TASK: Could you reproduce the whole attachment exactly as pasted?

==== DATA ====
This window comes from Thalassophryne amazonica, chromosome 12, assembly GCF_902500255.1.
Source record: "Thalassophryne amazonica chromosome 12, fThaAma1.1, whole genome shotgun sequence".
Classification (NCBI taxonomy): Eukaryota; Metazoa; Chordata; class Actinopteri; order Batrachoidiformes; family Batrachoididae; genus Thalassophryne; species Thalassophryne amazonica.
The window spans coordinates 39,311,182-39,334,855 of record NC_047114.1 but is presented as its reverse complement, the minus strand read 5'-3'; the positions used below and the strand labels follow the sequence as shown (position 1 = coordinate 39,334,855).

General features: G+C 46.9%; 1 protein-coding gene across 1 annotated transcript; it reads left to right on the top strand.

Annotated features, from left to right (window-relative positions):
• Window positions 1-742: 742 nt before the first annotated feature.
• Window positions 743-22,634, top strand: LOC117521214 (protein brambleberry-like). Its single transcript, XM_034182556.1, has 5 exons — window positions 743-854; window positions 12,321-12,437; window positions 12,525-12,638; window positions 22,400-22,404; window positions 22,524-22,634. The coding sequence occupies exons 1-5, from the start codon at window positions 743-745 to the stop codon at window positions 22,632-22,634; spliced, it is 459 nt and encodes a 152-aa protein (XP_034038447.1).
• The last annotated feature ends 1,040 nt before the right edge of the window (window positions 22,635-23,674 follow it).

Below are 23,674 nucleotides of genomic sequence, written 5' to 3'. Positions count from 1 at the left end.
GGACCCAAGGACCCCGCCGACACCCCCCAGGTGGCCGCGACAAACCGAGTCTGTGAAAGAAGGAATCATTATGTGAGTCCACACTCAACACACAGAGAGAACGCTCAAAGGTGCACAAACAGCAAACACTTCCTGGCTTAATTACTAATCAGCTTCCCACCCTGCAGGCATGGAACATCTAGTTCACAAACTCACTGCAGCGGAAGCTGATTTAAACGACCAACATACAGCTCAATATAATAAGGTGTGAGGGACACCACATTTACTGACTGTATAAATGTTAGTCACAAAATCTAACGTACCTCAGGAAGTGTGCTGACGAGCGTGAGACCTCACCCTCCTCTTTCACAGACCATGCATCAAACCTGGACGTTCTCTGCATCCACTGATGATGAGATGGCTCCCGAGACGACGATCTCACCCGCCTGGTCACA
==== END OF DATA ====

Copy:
This window comes from Thalassophryne amazonica, chromosome 12, assembly GCF_902500255.1.
Source record: "Thalassophryne amazonica chromosome 12, fThaAma1.1, whole genome shotgun sequence".
Classification (NCBI taxonomy): Eukaryota; Metazoa; Chordata; class Actinopteri; order Batrachoidiformes; family Batrachoididae; genus Thalassophryne; species Thalassophryne amazonica.
The window spans coordinates 39,311,182-39,334,855 of record NC_047114.1 but is presented as its reverse complement, the minus strand read 5'-3'; the positions used below and the strand labels follow the sequence as shown (position 1 = coordinate 39,334,855).

General features: G+C 46.9%; 1 protein-coding gene across 1 annotated transcript; it reads left to right on the top strand.

Annotated features, from left to right (window-relative positions):
• Window positions 1-742: 742 nt before the first annotated feature.
• Window positions 743-22,634, top strand: LOC117521214 (protein brambleberry-like). Its single transcript, XM_034182556.1, has 5 exons — window positions 743-854; window positions 12,321-12,437; window positions 12,525-12,638; window positions 22,400-22,404; window positions 22,524-22,634. The coding sequence occupies exons 1-5, from the start codon at window positions 743-745 to the stop codon at window positions 22,632-22,634; spliced, it is 459 nt and encodes a 152-aa protein (XP_034038447.1).
• The last annotated feature ends 1,040 nt before the right edge of the window (window positions 22,635-23,674 follow it).

Below are 23,674 nucleotides of genomic sequence, written 5' to 3'. Positions count from 1 at the left end.
GGACCCAAGGACCCCGCCGACACCCCCCAGGTGGCCGCGACAAACCGAGTCTGTGAAAGAAGGAATCATTATGTGAGTCCACACTCAACACACAGAGAGAACGCTCAAAGGTGCACAAACAGCAAACACTTCCTGGCTTAATTACTAATCAGCTTCCCACCCTGCAGGCATGGAACATCTAGTTCACAAACTCACTGCAGCGGAAGCTGATTTAAACGACCAACATACAGCTCAATATAATAAGGTGTGAGGGACACCACATTTACTGACTGTATAAATGTTAGTCACAAAATCTAACGTACCTCAGGAAGTGTGCTGACGAGCGTGAGACCTCACCCTCCTCTTTCACAGACCATGCATCAAACCTGGACGTTCTCTGCATCCACTGATGATGAGATGGCTCCCGAGACGACGATCTCACCCGCCTGGTCACA